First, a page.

Joe Clark: Media access

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Intro: Captioning and audio description on new Canadian channels

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Updated 2001.07.15

Captioning and audio description on new Canadian channels


(Or skip to the findings)

On 2000.12.14, the CRTC licensed 21 “digital specialty channels” – that is, new TV stations that will be distributed by digital methods, like satellite dishes and digital cable converters. (See announcement.)

In a previous article, I explained that the CRTC was all set to blow it yet again on requiring meaningful quantities of accessible programming, and was certain to ignore the issue of quality. (Canadian captioning and audio description are, on the whole, appalling. Audio description particularly.)

My predictions were largely vindicated.

The digital marketplace

Digital distribution of TV signals is underdeveloped in Canada. The highest estimate I’ve ever read of the number of households that can receive a digital signal is 600,000, with a wildly optimistic estimate of five million in five years’ time. Launching a new speciality channel has never been much of a risk in Canada (in fact, they are a license to print money), but the difference here is that relatively few viewers can even pick up the signal. These networks won’t be available on regular cable systems.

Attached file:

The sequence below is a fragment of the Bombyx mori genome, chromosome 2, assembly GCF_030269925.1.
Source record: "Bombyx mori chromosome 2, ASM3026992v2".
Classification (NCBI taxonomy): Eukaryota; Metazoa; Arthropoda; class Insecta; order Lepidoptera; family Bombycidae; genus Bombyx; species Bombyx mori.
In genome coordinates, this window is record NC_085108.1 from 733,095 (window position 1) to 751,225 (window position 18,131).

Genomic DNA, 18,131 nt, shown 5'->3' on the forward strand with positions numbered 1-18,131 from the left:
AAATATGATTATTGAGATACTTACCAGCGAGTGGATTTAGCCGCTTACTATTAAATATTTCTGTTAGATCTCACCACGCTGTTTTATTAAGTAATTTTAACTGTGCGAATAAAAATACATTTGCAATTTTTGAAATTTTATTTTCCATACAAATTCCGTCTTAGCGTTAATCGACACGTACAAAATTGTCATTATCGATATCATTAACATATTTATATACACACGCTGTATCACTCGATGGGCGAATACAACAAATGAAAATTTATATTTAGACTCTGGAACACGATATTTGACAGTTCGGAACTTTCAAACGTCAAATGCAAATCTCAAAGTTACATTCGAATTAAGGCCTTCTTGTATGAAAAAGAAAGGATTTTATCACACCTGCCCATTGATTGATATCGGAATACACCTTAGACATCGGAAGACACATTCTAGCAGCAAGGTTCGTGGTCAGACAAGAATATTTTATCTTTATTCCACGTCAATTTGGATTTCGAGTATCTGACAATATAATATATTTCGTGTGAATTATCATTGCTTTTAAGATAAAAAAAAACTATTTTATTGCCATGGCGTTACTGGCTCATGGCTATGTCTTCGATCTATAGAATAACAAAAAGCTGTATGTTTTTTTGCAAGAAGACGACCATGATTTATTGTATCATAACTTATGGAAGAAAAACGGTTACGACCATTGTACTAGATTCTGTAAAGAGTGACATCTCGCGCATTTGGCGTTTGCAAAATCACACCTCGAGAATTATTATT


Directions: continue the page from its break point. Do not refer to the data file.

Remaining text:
Nonetheless, if broadcasters are willing to sink millions into new TV channels, presumably they’ll be just as willing to make sure their programming is accessible to the entire audience. Remember, these are not “free” off-the-air networks. You have to pay to get them. If you are blind or deaf or rely on captioning or audio description for any other reason, you’re paying the same fee as everyone else.

Viewer rights

At a minimum, you deserve the following:

  1. Basic access to the majority of the network’s programming. This means most shows have to feature captioning and audio description – that’s most shows for all the years of the license, including Year One.
  2. Consistent with the CRTC’s 1995 requirements, by the end of the seven-year license term 90% of programming should be captioned and described. (Yes, described. The CRTC made no such requirement, as I’ll explain shortly, sticking instead to captioning, but this review expands on government minimums.) To provide access for 90% of your programming, in effect you have to provide access for everything, but the 90% requirement takes truly unavoidable circumstances into account.
    • French networks are an interesting wrinkle. Their max figure is 75% captioning, not 90%. The ostensible reason? The French market is smaller. If it’s that much smaller, then broadcasters shouldn’t be starting up entire new networks.
    • If the French-language industry refrained from inaugurating whole new networks (hey, it’s supposed to be a limited market!), then we could live with the reduced 75% cap. But they’re not, choosing to spend money on new stations. Doing so obviates the rationale for the lower cap. Accordingly, we should expect 90% captioning from French networks.
  3. A level of quality that meets or exceeds U.S. standards, and certainly exceeds prevailing standards in Canadian analogue TV. In particular, captions must be as well-written, well-edited, well-timed, and well-placed as leading U.S. captions, and audio descriptions can be no worse than those provided by the Descriptive Video Service at WGBH.

Getting the shaft by the CRTC